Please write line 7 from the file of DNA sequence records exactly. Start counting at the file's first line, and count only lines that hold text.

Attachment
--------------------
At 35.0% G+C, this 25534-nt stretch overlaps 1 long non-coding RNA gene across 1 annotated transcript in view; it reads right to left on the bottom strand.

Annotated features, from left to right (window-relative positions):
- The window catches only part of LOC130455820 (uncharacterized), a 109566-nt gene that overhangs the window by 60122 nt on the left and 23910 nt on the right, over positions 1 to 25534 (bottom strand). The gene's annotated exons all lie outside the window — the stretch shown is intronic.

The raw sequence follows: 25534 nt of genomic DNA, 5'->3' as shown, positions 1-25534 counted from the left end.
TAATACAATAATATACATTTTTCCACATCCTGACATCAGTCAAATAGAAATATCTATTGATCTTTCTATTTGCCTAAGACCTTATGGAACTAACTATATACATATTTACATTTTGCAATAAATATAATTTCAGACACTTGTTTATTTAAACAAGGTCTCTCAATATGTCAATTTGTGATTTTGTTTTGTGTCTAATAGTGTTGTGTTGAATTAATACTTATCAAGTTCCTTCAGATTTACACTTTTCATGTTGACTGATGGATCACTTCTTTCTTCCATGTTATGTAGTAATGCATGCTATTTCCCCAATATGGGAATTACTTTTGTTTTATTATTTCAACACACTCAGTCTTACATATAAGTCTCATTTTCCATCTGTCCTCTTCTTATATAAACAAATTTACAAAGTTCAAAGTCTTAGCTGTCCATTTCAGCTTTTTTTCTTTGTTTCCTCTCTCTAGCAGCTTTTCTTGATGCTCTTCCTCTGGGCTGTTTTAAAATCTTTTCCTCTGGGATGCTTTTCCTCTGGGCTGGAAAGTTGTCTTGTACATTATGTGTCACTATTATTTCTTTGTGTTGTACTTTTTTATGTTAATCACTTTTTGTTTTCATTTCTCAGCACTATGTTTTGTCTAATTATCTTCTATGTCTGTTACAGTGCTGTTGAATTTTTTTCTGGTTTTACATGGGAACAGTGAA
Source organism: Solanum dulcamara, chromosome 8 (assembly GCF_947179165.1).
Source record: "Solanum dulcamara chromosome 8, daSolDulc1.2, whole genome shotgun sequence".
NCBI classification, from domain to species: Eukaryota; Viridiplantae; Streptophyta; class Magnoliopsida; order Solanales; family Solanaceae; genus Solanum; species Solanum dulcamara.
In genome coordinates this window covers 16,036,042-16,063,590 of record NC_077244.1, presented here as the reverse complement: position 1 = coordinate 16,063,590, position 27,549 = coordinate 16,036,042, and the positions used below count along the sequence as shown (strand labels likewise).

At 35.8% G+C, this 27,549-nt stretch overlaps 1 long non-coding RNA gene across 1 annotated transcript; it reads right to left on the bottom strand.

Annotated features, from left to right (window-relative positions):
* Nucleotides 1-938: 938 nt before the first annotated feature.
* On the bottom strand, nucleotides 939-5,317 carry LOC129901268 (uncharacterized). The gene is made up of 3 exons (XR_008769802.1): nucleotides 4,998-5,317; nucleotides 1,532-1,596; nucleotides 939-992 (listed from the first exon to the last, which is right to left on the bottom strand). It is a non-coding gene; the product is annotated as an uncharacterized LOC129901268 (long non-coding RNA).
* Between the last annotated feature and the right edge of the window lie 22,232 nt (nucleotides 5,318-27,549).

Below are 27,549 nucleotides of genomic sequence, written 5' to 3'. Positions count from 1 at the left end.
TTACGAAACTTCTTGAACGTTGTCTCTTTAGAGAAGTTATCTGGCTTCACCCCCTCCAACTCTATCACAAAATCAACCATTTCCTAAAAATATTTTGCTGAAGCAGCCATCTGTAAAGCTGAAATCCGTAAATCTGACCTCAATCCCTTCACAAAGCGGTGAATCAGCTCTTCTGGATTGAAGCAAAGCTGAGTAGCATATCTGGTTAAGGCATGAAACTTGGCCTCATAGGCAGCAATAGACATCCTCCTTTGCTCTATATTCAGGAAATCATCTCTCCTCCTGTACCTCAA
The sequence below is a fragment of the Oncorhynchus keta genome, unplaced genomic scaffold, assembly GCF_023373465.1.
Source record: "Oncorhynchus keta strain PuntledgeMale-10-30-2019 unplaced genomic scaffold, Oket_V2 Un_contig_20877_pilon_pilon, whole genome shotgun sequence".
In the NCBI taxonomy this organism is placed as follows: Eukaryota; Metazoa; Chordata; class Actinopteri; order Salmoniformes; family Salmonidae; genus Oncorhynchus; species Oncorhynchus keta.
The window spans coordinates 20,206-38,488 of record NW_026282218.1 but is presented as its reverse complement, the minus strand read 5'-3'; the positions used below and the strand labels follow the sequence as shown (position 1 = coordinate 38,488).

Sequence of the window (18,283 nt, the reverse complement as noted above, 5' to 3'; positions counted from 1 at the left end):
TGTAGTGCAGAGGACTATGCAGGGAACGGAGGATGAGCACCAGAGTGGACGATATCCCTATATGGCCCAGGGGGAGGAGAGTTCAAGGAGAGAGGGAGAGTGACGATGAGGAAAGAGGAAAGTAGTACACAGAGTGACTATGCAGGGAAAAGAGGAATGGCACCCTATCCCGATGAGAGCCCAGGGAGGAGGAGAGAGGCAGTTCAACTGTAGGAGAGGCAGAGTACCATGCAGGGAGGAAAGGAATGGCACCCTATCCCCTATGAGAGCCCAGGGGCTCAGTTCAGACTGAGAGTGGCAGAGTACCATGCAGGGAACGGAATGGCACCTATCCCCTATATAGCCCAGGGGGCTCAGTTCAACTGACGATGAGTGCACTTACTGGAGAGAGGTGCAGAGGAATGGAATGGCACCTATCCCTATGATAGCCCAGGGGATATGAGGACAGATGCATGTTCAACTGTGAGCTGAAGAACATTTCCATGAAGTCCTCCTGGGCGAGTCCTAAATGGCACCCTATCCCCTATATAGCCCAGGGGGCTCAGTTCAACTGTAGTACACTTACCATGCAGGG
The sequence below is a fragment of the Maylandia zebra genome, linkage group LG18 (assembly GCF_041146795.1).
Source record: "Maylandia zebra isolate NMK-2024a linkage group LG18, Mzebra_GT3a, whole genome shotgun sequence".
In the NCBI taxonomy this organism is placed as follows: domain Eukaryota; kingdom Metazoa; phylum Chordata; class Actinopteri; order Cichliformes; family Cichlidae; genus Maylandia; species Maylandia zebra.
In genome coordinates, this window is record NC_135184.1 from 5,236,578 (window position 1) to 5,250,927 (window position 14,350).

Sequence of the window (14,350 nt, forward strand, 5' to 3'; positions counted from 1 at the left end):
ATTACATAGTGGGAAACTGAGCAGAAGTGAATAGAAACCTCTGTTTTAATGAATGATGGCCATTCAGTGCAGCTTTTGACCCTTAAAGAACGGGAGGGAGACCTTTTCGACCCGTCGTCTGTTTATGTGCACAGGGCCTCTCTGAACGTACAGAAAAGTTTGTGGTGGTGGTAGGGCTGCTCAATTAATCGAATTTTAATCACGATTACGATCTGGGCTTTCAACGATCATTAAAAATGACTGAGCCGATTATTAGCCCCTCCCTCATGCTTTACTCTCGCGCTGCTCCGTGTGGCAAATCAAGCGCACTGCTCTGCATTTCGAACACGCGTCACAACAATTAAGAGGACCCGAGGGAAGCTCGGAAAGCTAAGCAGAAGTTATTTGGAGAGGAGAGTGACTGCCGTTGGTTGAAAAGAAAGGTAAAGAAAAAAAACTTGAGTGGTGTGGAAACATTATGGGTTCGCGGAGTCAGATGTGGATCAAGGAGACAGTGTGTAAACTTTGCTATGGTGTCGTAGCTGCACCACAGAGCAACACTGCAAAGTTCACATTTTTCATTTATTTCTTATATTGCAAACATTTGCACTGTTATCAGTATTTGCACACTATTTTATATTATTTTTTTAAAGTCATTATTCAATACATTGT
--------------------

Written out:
Source record: "Solanum dulcamara chromosome 8, daSolDulc1.2, whole genome shotgun sequence".